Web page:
‘Huge economic benefits’ if region wins race for fusion energy plant at Goole

A prototype fusion energy plant could bring huge economic benefits to the region – including thousands of jobs and generating £1bn in gross value added, a report has concluded.

A site by junction 36, just to the north of the M62 at Goole, was shortlisted last October by the UK Atomic Energy Authority alongside four others – North Ayrshire; Moorside, Cumbria; Ratcliffe-on-Soar, Nottinghamshire and Severn Edge, Gloucestershire.

Later this year Business Secretary Kwasi Kwarteng is expected to make the final decision on bids including that of East Riding Council, which has the support of businesses and universities led by the University of York.

The process involves the fusing of light atoms, hydrogen, and is the opposite of fission, the breaking apart of heavy atoms, like uranium. This releases energy which is then converted to heat to drive turbines, producing electricity.

Artist's impression of how the STEP building could look Source: UKAEA

The UKAEA has an initial £222m in government funds to produce a concept design and choose a site by 2024.

The chosen site will host the Spherical Tokamak for Energy Production (STEP) programme whose aim will be to “demonstrate that electricity can be predictably and stably produced in a fusion power station”. It is considered an inherently safe technology but produces low-level, short-lived radioactive waste.

An economic report by Dr Mark Graham, from the University of Edinburgh, quantified the huge economic benefits the plant could bring in construction costs, investment, training and jobs.

It outlines how hundreds of jobs would be created in the earlier development phases in the mid-2020s, ramping up to between 2,600 and 8,600 posts in the third phase in the 2030s.

Land off Junction 36 at Goole has been earmarked as a potential host for the fusion energy plant

There are already around 18,000 manufacturing jobs within the East Riding and Dr Graham concludes the region could serve many of the needs of the third and final phase of the project.

With over 160,000 science, research, engineering and technology professionals based within a 50-mile radius of Goole, he says the region is particularly well served to meet R&D opportunities.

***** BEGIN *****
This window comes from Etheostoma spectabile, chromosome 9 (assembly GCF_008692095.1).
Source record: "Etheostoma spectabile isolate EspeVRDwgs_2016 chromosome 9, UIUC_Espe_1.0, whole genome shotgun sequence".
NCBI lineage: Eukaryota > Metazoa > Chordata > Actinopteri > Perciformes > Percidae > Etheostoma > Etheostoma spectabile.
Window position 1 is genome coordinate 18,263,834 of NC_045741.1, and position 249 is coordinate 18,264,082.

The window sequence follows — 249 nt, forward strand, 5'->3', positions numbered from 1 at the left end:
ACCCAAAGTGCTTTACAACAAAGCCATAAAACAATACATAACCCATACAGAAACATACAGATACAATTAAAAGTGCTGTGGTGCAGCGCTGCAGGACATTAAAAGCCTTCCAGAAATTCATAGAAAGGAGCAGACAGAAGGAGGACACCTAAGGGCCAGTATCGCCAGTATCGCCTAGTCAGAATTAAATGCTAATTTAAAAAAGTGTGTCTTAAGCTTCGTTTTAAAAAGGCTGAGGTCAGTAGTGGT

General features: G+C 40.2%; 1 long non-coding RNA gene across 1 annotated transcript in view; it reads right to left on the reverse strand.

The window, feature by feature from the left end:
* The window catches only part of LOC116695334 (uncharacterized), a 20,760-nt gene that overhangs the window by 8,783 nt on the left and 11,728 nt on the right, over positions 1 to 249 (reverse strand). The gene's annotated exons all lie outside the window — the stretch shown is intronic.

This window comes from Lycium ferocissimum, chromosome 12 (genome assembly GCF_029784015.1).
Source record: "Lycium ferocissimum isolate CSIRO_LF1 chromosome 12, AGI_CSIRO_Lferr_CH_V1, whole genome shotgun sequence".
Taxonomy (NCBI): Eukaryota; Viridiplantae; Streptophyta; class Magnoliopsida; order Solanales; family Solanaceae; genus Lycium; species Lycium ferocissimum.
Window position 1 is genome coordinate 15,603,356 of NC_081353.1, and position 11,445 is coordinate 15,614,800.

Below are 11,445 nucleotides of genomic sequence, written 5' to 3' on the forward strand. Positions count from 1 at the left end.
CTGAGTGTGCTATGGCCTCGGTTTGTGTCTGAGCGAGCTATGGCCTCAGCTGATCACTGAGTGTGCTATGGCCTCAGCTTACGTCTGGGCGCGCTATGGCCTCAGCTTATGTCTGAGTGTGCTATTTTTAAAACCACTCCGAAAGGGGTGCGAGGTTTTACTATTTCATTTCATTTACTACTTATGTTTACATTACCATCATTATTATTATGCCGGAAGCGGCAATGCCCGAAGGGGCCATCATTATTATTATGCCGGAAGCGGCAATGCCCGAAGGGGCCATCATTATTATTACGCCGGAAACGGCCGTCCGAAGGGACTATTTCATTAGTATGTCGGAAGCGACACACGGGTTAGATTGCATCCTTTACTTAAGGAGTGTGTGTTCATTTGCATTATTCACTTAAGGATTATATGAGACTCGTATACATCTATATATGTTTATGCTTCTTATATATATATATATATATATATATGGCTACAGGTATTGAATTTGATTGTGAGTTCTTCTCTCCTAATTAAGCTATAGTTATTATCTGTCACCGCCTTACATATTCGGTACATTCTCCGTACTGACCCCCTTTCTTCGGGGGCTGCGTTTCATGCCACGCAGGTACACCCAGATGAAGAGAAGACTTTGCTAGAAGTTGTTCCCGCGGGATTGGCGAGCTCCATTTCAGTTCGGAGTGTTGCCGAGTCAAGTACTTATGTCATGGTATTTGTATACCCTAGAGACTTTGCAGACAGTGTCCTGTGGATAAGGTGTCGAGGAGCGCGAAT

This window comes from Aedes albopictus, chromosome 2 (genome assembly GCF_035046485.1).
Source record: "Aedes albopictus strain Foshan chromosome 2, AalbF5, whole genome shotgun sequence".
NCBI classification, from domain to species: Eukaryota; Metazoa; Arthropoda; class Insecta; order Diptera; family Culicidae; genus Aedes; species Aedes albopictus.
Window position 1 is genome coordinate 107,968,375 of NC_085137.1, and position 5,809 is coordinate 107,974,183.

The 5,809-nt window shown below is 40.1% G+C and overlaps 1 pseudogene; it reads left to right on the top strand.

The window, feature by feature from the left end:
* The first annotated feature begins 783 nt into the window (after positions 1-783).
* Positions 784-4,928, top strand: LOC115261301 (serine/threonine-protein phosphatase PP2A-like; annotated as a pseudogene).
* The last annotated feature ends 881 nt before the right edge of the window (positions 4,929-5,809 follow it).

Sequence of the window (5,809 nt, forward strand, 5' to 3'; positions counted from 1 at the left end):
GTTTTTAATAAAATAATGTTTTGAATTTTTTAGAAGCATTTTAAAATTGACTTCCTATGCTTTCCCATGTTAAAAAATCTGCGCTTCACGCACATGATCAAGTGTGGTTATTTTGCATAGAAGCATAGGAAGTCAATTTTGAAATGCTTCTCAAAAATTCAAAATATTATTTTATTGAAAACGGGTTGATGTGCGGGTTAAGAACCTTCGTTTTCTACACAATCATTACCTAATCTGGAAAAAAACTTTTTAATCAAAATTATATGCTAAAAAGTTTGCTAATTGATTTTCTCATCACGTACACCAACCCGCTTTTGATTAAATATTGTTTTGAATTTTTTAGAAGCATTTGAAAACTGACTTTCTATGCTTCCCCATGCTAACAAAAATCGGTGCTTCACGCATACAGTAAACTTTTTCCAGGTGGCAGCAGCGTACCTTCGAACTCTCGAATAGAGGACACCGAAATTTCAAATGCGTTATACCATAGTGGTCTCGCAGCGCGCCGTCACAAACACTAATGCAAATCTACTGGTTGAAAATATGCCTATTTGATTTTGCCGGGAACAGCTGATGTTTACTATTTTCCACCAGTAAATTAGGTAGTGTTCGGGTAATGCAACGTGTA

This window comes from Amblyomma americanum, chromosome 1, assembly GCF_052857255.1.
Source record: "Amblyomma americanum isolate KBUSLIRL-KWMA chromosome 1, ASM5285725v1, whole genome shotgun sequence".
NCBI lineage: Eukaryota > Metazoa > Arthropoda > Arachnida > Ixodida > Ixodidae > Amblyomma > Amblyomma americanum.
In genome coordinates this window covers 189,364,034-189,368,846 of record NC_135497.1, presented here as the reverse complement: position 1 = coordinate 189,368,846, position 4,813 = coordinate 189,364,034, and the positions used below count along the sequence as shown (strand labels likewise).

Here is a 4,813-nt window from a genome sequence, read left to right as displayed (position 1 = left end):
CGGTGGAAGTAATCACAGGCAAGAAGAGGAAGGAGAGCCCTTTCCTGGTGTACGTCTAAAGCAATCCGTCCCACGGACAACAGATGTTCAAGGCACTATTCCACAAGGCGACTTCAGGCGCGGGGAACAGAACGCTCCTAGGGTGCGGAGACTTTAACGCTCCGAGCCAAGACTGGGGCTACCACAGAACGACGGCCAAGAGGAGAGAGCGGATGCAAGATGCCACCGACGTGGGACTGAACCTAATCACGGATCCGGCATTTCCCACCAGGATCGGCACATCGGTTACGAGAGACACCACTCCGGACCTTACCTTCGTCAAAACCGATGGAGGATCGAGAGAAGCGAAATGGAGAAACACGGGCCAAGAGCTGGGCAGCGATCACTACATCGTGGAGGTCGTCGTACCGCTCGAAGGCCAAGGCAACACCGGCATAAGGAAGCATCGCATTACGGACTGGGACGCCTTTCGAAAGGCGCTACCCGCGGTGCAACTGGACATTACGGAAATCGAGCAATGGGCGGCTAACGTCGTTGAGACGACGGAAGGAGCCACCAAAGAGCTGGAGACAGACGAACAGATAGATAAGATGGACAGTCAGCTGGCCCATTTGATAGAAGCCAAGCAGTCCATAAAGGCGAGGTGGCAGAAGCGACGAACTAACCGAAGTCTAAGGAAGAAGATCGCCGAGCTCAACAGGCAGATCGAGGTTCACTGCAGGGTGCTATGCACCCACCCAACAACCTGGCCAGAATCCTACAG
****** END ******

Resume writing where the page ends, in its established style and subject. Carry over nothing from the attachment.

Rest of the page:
The council’s technical advisor, Professor Howard Wilson, from the University of York, said it would create massive opportunities for the region’s young people – including those at primary school. He said: “A big fraction will be new high-level jobs – fusion touches on such a diverse range of technologies. Wherever STEP ends up, it won’t be STEP itself it will be the other adjacent sectors it brings into the region (from robotics to the plant’s fuel – heavy hydrogen).

“Wherever STEP ends up, it won’t only be STEP that brings benefits to the region, but also a range of adjacent sectors (from robotics to the plant’s fuel - heavy hydrogen)”

Goole is one of five shortlisted sites in the UK Source: UKAEA

When the successful site is chosen “one of the first things that will start will be investment in the educational structure – it has to”, he added.

The report recommends a new University Technical College is set up to teach the skills needed for the sector. Goole currently doesn’t offer post-16 education.

UKAEA’s chief executive officer Ian Chapman is among those to visit the Goole site. “They seemed genuinely impressed. I think we are in a good place – we have a very strong offering,” said Prof Wilson.

As for local reaction, concerns over visual impact were raised at a community event, but he insists “once finished it will look more like a science park”.

Prof Wilson said China was probably the most advanced in developing fusion power to answer the energy needs of the huge populations living in its mega-cities.